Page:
Gordon acknowledges there is a lot of competition in the space, with the emergence of players like Thumbtack, Pro.com, Handy, Home Joy and even Amazon coming in, all building on a base that already has Angie’s List and Home Advisor.

Amazon will come in as a marketplace, and won’t be a direct competitor, he says. In fact, he hopes to participate in the Amazon marketplace. “No one is going to come to your house with an Amazon shirt,” says Gordon.

The other services range from what Gordon characterizes as directory listers, like Thumbtack and Pro.com; to low end service fulfillment players like Handy. Serviz will work at higher point in the value chain by focusing more on specialized service providers like HVAC and electrical. “We’re building a horizontal platform around higher end home services,” he says.

Zorik Gordon and Thumbtack CEO Marco Zappacosta are among the initial speakers appearing at Leading in Local: Interactive Local Media, Dec. 3-5 in San Francisco. Get early pricing now.


Zorik Gordon, CEO, Serviz




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, 30 Sep 2014

After an action packed week in New Orleans for our SMB Digital Marketing conference, the video footage is starting to roll in. The first item — embedded below — builds on an announcement made at the show from Agendize: It has launched a smart watch app for it’s flagship scheduling tool.

This comes in the wake of Apple’s watch unveiling, when the marketplace is attentive to all things watches. Agendize’s app will be available for Apple Watch when the device ships, but for now operates on the Android Wear platform, as well as Samsung’s watch OS.

The idea is that some SMB verticals can benefit from Agendize’s scheduling tool in this watch-based format. For example, home services are not only appointment oriented, but are often in the field and need quick access to that information. Think contractors on your roof or plumbers under your sink.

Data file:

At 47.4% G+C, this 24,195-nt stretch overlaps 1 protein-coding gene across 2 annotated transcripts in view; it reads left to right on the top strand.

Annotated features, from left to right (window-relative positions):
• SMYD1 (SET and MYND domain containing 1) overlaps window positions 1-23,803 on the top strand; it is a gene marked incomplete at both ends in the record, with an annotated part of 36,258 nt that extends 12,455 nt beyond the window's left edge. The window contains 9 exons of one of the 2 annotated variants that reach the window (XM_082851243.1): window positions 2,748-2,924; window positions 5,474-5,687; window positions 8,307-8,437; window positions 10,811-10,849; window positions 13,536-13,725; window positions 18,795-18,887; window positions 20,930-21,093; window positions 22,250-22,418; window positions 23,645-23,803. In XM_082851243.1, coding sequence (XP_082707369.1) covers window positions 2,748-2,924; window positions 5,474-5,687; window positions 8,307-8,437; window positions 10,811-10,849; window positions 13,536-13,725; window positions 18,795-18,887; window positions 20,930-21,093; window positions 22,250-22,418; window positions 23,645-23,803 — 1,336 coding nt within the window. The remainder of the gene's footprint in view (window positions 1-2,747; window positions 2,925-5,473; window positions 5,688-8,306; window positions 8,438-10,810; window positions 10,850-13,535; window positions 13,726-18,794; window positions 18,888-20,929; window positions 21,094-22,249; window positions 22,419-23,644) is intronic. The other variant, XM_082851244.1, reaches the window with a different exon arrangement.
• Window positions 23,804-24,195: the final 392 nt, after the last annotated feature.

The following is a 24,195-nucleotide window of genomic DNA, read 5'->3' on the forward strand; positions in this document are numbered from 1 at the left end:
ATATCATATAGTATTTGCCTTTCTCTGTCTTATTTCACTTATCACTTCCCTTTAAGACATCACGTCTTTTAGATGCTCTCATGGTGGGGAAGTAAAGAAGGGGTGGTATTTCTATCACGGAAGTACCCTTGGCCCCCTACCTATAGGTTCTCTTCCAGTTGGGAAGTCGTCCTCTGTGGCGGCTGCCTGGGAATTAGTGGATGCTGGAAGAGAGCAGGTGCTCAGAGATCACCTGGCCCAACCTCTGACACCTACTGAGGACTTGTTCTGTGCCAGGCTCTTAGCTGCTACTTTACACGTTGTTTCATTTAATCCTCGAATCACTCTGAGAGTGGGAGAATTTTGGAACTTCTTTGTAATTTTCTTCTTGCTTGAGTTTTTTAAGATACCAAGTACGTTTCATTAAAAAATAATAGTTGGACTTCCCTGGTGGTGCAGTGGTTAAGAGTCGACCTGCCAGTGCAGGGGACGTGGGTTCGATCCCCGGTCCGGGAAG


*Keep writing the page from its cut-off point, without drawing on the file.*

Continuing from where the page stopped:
“They’re able to quickly interact with the way they do business, which is appointments,” said Agendize president & COO Alf Poor. “They can quickly review, take action and then move on. We find that concise experience is exactly what SMBs are looking for.”




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, 29 Sep 2014

Shopkick, the four year old mobile retail loyalty app that provides points for people coming into stores and virtual gift cards, has been sold to South Korean mobile services leader SK Planet for $200 million. SK Planet is expected to invest heavily in Shopkick’s international reach.

Once seen as a new mobile paradigm for shopping rewards and loyalty, Shopkick was especially notable in setting up collective “kicks” or points that could be used anywhere, encouraging regular usage. It realized earlier than most that consumers were less likely to download individual apps for retailers that they’d only use once or twice.